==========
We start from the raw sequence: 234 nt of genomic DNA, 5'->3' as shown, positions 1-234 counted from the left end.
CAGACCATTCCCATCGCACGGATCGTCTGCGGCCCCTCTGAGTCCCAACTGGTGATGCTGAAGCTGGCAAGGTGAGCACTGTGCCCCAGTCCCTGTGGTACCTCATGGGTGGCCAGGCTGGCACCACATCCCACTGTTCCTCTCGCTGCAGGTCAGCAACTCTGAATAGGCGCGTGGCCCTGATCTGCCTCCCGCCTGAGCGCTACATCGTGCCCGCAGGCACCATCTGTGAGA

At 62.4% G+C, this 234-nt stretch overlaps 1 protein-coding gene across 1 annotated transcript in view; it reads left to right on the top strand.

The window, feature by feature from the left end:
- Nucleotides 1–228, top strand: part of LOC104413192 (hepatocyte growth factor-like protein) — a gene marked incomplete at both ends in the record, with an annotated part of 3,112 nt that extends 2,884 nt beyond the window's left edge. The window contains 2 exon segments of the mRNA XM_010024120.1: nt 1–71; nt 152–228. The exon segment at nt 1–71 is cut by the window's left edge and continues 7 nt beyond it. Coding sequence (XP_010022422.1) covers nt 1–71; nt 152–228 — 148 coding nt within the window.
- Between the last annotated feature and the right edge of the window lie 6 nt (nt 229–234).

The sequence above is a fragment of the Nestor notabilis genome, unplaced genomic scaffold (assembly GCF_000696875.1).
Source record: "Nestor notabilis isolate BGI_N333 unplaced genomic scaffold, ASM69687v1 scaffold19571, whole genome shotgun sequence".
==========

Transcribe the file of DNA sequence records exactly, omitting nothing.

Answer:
We start from the raw sequence: 234 nt of genomic DNA, 5'->3' as shown, positions 1-234 counted from the left end.
CAGACCATTCCCATCGCACGGATCGTCTGCGGCCCCTCTGAGTCCCAACTGGTGATGCTGAAGCTGGCAAGGTGAGCACTGTGCCCCAGTCCCTGTGGTACCTCATGGGTGGCCAGGCTGGCACCACATCCCACTGTTCCTCTCGCTGCAGGTCAGCAACTCTGAATAGGCGCGTGGCCCTGATCTGCCTCCCGCCTGAGCGCTACATCGTGCCCGCAGGCACCATCTGTGAGA

At 62.4% G+C, this 234-nt stretch overlaps 1 protein-coding gene across 1 annotated transcript in view; it reads left to right on the top strand.

The window, feature by feature from the left end:
- Nucleotides 1–228, top strand: part of LOC104413192 (hepatocyte growth factor-like protein) — a gene marked incomplete at both ends in the record, with an annotated part of 3,112 nt that extends 2,884 nt beyond the window's left edge. The window contains 2 exon segments of the mRNA XM_010024120.1: nt 1–71; nt 152–228. The exon segment at nt 1–71 is cut by the window's left edge and continues 7 nt beyond it. Coding sequence (XP_010022422.1) covers nt 1–71; nt 152–228 — 148 coding nt within the window.
- Between the last annotated feature and the right edge of the window lie 6 nt (nt 229–234).

The sequence above is a fragment of the Nestor notabilis genome, unplaced genomic scaffold (assembly GCF_000696875.1).
Source record: "Nestor notabilis isolate BGI_N333 unplaced genomic scaffold, ASM69687v1 scaffold19571, whole genome shotgun sequence".